This article is a critical account of the process and modes of a research study conducted by the author and dedicated to the entrepreneur and designer Gino Sarfatti and to his lighting manufacturing company, Arteluce. Despite its relevance at the moment of its development, this story – which took place in Milan between the late 1930s and the first half of the 1970s – has mostly been overlooked since the company closed in 1974. Twenty years later, in 1994, the author had the opportunity to begin exploring Arteluce and Sarfatti’s work in greater depth: begun within the context of her MA thesis, this exploration developed into the publication of a long article and finally, in 2012, of a monograph. At a distance of several years, the research into the case of Sarfatti-Arteluce gives the author an opportunity to reflect on the use of sources. On the one hand, the article discusses several issues concerning the use of oral history and information pertaining to collecting practices; on the other, it considers the use of the digitization process and its relevance to the work of the design historian.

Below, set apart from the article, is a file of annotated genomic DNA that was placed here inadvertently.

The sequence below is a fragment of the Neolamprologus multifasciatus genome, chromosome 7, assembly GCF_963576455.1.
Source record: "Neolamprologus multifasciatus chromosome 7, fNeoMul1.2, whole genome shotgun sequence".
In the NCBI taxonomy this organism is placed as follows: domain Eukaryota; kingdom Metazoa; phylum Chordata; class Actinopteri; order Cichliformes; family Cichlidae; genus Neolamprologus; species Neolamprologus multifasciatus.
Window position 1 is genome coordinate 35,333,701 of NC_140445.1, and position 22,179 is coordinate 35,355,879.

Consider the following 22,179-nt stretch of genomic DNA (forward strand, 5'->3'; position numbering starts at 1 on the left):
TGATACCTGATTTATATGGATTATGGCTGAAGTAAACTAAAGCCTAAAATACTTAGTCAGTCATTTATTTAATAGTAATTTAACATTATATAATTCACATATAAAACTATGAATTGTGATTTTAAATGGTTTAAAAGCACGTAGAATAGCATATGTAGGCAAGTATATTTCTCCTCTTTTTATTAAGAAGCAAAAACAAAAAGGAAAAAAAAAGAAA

This article is only available in Italian.